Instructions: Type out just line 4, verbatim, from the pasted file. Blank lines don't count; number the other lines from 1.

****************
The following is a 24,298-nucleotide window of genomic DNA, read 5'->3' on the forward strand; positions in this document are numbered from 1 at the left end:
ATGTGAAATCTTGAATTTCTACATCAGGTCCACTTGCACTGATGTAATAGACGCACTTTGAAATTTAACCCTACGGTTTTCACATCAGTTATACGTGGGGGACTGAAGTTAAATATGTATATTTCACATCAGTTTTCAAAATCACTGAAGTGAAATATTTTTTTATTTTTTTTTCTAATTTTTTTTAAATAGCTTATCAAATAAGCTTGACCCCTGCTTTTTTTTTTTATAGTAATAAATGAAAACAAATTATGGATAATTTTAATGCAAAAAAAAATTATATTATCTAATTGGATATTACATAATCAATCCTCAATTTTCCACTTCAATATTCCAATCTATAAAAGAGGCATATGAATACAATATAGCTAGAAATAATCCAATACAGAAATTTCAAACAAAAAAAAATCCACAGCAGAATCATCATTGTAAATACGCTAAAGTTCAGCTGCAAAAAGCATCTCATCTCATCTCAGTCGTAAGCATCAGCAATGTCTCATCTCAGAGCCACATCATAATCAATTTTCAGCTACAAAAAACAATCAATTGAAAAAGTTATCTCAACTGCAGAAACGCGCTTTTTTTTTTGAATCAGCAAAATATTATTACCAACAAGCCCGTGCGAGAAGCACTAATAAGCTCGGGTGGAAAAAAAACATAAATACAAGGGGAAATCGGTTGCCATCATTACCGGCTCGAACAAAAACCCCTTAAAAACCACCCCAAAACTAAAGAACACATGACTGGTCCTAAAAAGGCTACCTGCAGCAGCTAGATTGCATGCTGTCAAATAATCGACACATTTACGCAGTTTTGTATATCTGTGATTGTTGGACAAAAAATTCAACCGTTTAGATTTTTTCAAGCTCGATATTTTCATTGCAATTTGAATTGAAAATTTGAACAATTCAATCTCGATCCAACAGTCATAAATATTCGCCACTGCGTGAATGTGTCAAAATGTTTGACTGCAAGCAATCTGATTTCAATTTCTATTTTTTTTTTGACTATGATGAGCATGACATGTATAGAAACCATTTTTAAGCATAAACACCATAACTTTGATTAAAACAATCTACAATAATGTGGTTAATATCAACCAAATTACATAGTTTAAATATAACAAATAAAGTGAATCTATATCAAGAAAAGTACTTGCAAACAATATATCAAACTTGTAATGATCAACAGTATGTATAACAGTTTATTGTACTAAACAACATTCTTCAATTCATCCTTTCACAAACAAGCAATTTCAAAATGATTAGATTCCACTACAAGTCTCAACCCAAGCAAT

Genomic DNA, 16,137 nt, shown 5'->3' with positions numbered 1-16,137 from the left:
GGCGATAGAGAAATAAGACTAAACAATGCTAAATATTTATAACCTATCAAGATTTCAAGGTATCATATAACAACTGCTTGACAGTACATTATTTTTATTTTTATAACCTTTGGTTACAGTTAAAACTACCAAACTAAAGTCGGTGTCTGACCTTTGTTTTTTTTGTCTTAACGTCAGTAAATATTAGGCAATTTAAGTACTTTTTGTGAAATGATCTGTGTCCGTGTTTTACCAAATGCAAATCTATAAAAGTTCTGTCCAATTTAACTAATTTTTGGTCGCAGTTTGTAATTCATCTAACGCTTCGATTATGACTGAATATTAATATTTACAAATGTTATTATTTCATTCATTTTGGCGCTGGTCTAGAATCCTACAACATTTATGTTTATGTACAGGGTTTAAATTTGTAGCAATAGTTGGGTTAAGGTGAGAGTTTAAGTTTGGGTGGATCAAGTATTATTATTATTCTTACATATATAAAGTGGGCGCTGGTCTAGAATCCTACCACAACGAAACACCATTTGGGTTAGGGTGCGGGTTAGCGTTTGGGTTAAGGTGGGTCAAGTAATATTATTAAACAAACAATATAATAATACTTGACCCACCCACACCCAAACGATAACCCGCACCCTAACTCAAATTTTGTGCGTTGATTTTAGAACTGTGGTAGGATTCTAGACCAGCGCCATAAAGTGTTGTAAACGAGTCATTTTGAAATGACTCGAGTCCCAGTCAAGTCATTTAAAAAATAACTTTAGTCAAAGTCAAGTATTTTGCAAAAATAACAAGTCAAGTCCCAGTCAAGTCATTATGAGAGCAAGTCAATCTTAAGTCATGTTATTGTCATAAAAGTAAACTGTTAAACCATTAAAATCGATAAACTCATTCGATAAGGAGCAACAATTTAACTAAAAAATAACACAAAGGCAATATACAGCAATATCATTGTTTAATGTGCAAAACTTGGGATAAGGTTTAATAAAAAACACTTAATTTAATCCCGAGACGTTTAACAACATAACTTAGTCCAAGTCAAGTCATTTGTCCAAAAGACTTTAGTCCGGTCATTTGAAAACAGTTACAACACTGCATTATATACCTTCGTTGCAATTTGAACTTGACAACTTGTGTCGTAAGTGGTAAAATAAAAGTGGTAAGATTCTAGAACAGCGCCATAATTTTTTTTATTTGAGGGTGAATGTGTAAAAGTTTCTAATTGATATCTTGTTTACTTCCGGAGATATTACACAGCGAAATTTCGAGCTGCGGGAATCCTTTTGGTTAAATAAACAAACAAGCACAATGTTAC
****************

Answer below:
GGCGATAGAGAAATAAGACTAAACAATGCTAAATATTTATAACCTATCAAGATTTCAAGGTATCATATAACAACTGCTTGACAGTACATTATTTTTATTTTTATAACCTTTGGTTACAGTTAAAACTACCAAACTAAAGTCGGTGTCTGACCTTTGTTTTTTTTGTCTTAACGTCAGTAAATATTAGGCAATTTAAGTACTTTTTGTGAAATGATCTGTGTCCGTGTTTTACCAAATGCAAATCTATAAAAGTTCTGTCCAATTTAACTAATTTTTGGTCGCAGTTTGTAATTCATCTAACGCTTCGATTATGACTGAATATTAATATTTACAAATGTTATTATTTCATTCATTTTGGCGCTGGTCTAGAATCCTACAACATTTATGTTTATGTACAGGGTTTAAATTTGTAGCAATAGTTGGGTTAAGGTGAGAGTTTAAGTTTGGGTGGATCAAGTATTATTATTATTCTTACATATATAAAGTGGGCGCTGGTCTAGAATCCTACCACAACGAAACACCATTTGGGTTAGGGTGCGGGTTAGCGTTTGGGTTAAGGTGGGTCAAGTAATATTATTAAACAAACAATATAATAATACTTGACCCACCCACACCCAAACGATAACCCGCACCCTAACTCAAATTTTGTGCGTTGATTTTAGAACTGTGGTAGGATTCTAGACCAGCGCCATAAAGTGTTGTAAACGAGTCATTTTGAAATGACTCGAGTCCCAGTCAAGTCATTTAAAAAATAACTTTAGTCAAAGTCAAGTATTTTGCAAAAATAACAAGTCAAGTCCCAGTCAAGTCATTATGAGAGCAAGTCAATCTTAAGTCATGTTATTGTCATAAAAGTAAACTGTTAAACCATTAAAATCGATAAACTCATTCGATAAGGAGCAACAATTTAACTAAAAAATAACACAAAGGCAATATACAGCAATATCATTGTTTAATGTGCAAAACTTGGGATAAGGTTTAATAAAAAACACTTAATTTAATCCCGAGACGTTTAACAACATAACTTAGTCCAAGTCAAGTCATTTGTCCAAAAGACTTTAGTCCGGTCATTTGAAAACAGTTACAACACTGCATTATATACCTTCGTTGCAATTTGAACTTGACAACTTGTGTCGTAAGTGGTAAAATAAAAGTGGTAAGATTCTAGAACAGCGCCATAATTTTTTTTATTTGAGGGTGAATGTGTAAAAGTTTCTAATTGATATCTTGTTTACTTCCGGAGATATTACACAGCGAAATTTCGAGCTGCGGGAATCCTTTTGGTTAAATAAACAAACAAGCACAATGTTAC